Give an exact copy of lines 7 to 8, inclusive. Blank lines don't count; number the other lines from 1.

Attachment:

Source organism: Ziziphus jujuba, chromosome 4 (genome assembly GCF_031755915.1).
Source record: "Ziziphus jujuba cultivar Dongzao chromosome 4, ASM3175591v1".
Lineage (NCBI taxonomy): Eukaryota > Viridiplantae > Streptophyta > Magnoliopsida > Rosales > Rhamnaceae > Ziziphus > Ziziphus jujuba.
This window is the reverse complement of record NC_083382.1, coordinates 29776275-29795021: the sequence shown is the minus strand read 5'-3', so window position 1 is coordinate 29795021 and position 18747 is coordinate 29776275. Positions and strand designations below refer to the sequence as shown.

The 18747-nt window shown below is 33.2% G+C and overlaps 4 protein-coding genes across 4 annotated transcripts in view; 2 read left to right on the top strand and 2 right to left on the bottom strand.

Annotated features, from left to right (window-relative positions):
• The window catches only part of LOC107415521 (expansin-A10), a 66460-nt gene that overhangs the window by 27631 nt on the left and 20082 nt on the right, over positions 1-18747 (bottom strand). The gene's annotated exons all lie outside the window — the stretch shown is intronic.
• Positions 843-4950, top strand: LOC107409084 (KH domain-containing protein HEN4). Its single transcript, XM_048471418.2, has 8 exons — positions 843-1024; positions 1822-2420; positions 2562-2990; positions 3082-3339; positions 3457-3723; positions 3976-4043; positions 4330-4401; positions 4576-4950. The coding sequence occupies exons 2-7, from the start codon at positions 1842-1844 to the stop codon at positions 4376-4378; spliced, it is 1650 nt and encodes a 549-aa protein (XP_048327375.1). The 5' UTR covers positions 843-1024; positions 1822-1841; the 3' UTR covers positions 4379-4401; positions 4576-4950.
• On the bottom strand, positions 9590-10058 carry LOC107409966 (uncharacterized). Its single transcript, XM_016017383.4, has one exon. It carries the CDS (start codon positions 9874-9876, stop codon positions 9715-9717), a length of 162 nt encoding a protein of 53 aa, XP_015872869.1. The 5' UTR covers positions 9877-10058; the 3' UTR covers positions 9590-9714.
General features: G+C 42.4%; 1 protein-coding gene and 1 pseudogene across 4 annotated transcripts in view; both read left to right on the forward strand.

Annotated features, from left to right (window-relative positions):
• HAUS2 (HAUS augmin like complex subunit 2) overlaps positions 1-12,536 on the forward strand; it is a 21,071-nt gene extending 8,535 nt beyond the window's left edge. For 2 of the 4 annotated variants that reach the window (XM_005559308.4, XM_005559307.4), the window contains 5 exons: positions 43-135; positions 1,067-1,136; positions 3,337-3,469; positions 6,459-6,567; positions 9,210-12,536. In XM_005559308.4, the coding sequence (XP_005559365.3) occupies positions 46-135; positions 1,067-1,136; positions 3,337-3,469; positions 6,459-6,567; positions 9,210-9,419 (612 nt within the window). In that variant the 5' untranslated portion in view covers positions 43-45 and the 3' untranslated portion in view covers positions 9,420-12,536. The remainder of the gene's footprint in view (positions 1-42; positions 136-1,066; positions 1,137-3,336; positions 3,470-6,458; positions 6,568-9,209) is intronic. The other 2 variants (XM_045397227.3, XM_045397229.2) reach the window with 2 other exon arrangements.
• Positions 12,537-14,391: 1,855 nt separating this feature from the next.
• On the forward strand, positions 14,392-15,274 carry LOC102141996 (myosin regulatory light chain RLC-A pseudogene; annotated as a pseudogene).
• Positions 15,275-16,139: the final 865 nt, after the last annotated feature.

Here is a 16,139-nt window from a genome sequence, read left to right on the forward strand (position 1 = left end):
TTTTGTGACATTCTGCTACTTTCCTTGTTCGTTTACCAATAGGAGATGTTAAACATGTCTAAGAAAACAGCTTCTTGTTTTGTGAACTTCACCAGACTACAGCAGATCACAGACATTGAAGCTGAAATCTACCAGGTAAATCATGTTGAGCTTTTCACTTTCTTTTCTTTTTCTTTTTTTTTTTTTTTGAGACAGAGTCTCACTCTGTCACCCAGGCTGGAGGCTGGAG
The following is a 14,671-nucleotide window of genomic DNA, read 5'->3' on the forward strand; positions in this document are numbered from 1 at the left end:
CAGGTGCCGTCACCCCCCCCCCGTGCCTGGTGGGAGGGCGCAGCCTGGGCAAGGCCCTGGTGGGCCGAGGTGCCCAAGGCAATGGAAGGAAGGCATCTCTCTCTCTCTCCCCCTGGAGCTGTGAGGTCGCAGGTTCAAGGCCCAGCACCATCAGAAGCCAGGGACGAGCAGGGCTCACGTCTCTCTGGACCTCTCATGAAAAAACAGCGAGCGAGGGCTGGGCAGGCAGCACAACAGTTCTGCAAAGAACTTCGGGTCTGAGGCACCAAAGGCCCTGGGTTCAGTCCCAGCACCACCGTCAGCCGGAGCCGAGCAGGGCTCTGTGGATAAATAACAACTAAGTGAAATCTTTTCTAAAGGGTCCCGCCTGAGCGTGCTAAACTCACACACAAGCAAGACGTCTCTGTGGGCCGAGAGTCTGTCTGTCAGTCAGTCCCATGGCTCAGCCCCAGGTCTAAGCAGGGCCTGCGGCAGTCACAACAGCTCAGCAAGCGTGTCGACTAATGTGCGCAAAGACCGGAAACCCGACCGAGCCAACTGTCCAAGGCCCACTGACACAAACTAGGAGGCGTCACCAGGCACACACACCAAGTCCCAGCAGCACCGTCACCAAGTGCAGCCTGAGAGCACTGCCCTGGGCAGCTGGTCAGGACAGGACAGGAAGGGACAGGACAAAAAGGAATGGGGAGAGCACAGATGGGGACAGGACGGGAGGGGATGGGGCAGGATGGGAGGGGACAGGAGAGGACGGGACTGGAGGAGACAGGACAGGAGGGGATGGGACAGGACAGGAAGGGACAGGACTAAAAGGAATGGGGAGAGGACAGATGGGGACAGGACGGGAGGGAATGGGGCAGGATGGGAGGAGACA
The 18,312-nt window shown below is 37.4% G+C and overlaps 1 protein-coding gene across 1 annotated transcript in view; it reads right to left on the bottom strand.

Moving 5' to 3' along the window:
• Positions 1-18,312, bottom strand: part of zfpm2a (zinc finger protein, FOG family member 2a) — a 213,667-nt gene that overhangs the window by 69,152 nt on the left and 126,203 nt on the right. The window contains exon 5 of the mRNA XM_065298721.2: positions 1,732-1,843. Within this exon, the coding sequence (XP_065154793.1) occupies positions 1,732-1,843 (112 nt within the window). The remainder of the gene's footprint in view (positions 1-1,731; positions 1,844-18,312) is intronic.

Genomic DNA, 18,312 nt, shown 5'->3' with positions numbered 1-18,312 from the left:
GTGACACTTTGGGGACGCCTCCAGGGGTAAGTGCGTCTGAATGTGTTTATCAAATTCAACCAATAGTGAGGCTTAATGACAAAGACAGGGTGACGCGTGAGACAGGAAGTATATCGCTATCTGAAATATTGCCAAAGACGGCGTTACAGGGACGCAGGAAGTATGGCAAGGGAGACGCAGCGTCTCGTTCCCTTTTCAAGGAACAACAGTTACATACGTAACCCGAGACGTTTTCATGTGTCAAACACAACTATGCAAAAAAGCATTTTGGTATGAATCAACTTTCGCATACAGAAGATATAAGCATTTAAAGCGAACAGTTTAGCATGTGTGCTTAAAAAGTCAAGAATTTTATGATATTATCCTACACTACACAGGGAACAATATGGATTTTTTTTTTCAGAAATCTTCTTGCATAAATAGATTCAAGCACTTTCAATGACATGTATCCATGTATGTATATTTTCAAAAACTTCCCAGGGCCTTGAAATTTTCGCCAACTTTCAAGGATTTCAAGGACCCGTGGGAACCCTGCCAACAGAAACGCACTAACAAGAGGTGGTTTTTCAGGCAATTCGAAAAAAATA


• The window catches only part of LOC107415521 (expansin-A10), a 66460-nt gene that overhangs the window by 27631 nt on the left and 20082 nt on the right, over positions 1-18747 (bottom strand). The gene's annotated exons all lie outside the window — the stretch shown is intronic.
• Positions 843-4950, top strand: LOC107409084 (KH domain-containing protein HEN4). Its single transcript, XM_048471418.2, has 8 exons — positions 843-1024; positions 1822-2420; positions 2562-2990; positions 3082-3339; positions 3457-3723; positions 3976-4043; positions 4330-4401; positions 4576-4950. The coding sequence occupies exons 2-7, from the start codon at positions 1842-1844 to the stop codon at positions 4376-4378; spliced, it is 1650 nt and encodes a 549-aa protein (XP_048327375.1). The 5' UTR covers positions 843-1024; positions 1822-1841; the 3' UTR covers positions 4379-4401; positions 4576-4950.